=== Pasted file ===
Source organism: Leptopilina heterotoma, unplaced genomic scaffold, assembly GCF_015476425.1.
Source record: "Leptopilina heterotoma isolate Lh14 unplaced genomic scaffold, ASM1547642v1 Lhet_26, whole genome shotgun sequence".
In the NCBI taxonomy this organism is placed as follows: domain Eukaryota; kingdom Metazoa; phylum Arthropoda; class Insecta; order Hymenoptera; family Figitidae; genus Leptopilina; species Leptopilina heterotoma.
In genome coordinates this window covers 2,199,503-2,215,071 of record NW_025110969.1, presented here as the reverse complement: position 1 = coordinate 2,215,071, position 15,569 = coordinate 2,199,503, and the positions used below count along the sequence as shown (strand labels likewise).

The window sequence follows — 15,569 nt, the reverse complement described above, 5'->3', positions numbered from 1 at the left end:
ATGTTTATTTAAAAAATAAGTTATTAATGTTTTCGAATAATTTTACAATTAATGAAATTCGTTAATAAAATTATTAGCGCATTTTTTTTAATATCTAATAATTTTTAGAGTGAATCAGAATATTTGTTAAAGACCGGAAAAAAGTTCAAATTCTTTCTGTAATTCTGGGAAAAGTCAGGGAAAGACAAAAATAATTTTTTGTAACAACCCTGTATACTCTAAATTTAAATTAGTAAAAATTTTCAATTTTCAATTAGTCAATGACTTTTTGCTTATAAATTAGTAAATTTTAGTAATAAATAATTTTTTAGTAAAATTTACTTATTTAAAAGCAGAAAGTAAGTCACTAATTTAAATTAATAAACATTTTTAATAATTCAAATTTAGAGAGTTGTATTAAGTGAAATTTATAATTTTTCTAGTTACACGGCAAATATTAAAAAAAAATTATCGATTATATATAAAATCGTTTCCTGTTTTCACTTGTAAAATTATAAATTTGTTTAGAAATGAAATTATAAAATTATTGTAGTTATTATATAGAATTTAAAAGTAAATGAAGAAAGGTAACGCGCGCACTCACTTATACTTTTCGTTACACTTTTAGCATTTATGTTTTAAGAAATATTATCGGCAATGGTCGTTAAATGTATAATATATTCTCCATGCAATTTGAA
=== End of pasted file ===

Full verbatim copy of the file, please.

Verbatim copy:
Source organism: Leptopilina heterotoma, unplaced genomic scaffold, assembly GCF_015476425.1.
Source record: "Leptopilina heterotoma isolate Lh14 unplaced genomic scaffold, ASM1547642v1 Lhet_26, whole genome shotgun sequence".
In the NCBI taxonomy this organism is placed as follows: domain Eukaryota; kingdom Metazoa; phylum Arthropoda; class Insecta; order Hymenoptera; family Figitidae; genus Leptopilina; species Leptopilina heterotoma.
In genome coordinates this window covers 2,199,503-2,215,071 of record NW_025110969.1, presented here as the reverse complement: position 1 = coordinate 2,215,071, position 15,569 = coordinate 2,199,503, and the positions used below count along the sequence as shown (strand labels likewise).

The window sequence follows — 15,569 nt, the reverse complement described above, 5'->3', positions numbered from 1 at the left end:
ATGTTTATTTAAAAAATAAGTTATTAATGTTTTCGAATAATTTTACAATTAATGAAATTCGTTAATAAAATTATTAGCGCATTTTTTTTAATATCTAATAATTTTTAGAGTGAATCAGAATATTTGTTAAAGACCGGAAAAAAGTTCAAATTCTTTCTGTAATTCTGGGAAAAGTCAGGGAAAGACAAAAATAATTTTTTGTAACAACCCTGTATACTCTAAATTTAAATTAGTAAAAATTTTCAATTTTCAATTAGTCAATGACTTTTTGCTTATAAATTAGTAAATTTTAGTAATAAATAATTTTTTAGTAAAATTTACTTATTTAAAAGCAGAAAGTAAGTCACTAATTTAAATTAATAAACATTTTTAATAATTCAAATTTAGAGAGTTGTATTAAGTGAAATTTATAATTTTTCTAGTTACACGGCAAATATTAAAAAAAAATTATCGATTATATATAAAATCGTTTCCTGTTTTCACTTGTAAAATTATAAATTTGTTTAGAAATGAAATTATAAAATTATTGTAGTTATTATATAGAATTTAAAAGTAAATGAAGAAAGGTAACGCGCGCACTCACTTATACTTTTCGTTACACTTTTAGCATTTATGTTTTAAGAAATATTATCGGCAATGGTCGTTAAATGTATAATATATTCTCCATGCAATTTGAA